Meeting with Admiral J. E. Lawgille

Sri Chinmoy visits the Naval Base in San Diego and meets with Admiral J.E. Lawgille, Commandant of the 13th Naval District. The following is a transcript of their meeting:


Admiral: Do you have time for some coffee or tea?

Sri Chinmoy: We just had our breakfast a few minutes ago.

Admiral: Ah, I understand. Would you like to sit down a moment then? It’s a great view here. How long have you been in San Diego? Did you just arrive?

Sri Chinmoy: We arrived yesterday.

Admiral: How long will you be here?

Sri Chinmoy: Only a few more hours and then we will go to Los Angeles.

Admiral: I understand you are going to receive the keys to the city of Los Angeles. It will be a great honour. Have you been in Los Angeles before?

Sri Chinmoy: Yes. I have been there three or four times.

Naval Aide: He’s giving a presentation a little after noon so his schedule is a little tight. The chaplains are standing by, so we’ll have an opportunity…

Admiral: It will be very impressive to see the young men and how much we do with them in a period of about seven weeks. We will now reduce our basic training. And the women, of course…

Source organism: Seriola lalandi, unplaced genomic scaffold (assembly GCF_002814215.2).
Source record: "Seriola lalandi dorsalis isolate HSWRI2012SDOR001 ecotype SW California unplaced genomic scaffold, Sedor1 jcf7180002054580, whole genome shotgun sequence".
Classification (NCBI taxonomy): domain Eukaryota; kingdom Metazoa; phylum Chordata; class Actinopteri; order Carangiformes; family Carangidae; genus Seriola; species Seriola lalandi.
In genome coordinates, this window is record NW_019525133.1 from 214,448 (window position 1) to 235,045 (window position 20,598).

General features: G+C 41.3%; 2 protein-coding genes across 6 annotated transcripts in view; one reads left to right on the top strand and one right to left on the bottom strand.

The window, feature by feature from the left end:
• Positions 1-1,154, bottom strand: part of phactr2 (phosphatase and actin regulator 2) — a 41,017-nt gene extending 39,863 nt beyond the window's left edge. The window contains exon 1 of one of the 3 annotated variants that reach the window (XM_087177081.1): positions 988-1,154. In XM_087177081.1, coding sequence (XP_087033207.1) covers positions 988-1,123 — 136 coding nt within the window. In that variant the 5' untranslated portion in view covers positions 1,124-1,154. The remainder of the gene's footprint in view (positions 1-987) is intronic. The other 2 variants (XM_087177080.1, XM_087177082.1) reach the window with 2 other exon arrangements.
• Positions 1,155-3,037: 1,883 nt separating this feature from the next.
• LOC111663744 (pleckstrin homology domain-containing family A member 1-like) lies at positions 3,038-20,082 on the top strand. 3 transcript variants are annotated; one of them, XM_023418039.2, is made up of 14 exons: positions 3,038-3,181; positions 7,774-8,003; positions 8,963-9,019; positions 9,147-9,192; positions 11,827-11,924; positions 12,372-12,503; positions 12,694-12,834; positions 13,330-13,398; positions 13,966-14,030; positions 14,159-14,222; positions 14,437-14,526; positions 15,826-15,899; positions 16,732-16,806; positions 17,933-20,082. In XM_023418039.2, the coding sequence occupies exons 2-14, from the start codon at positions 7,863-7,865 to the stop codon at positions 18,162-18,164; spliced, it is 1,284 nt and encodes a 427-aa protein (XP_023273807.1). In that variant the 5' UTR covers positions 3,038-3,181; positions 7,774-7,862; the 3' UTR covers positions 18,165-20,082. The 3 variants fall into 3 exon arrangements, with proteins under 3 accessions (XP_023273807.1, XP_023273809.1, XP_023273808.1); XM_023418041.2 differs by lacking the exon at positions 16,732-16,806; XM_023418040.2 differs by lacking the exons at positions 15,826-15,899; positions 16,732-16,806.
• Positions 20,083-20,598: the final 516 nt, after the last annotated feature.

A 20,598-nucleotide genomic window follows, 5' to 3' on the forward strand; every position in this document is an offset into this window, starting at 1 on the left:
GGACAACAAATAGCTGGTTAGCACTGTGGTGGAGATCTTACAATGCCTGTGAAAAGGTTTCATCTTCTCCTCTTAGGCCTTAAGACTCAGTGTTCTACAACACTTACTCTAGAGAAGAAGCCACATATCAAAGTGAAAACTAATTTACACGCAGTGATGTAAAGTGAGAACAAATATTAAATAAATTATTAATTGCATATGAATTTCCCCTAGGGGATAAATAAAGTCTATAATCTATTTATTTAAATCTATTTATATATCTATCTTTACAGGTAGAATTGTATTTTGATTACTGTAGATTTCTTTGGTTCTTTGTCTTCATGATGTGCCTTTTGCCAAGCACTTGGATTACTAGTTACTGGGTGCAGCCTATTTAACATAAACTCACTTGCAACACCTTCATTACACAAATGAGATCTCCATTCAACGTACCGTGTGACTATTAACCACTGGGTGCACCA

Sri Chinmoy: Now women are also allowed?

Admiral: Yes. Women are now allowed in the Navy. You will see women recruits being trained, which is novel, if you will. We’ve been taking women in the Navy for some time, and we probably will increase the number of women — not just because of the emphasis on equal rights in our country, but because we need the woman power to supplement the man power.

Sri Chinmoy: Is it because of special talents or simply because of equality of rights?

Admiral: It’s really because of both of those reasons. But more than that, we’re facing a shortage in the male population in the United States. The birth rate is dropping off in the United States, and we no longer use the draft in our country. We depend upon volunteers. With the competition from industry and the competition from the rest of the military, we find that we need the woman power. I believe we have 20,000 women in the Navy now. Were going to probably double that to 40,000 women. We’re now looking at how we’re going to put them aboard ships — some of the ships that don’t go into combat, such as the service ships, the tenders and those types of ships. It should be an interesting experiment.

Sri Chinmoy: Have they already displayed some special capacity?

Admiral: Well, of course, women are able to do a number of jobs in the Navy quite well. And we’ve used them already for things like air control — to control air traffic. They’re very good in the area of computers — computer operations. Of course, we always used them in such things as nursing and we find that there are a number of other things that they do very well.

Naval Aide: Of course, the women that we have here are in communications.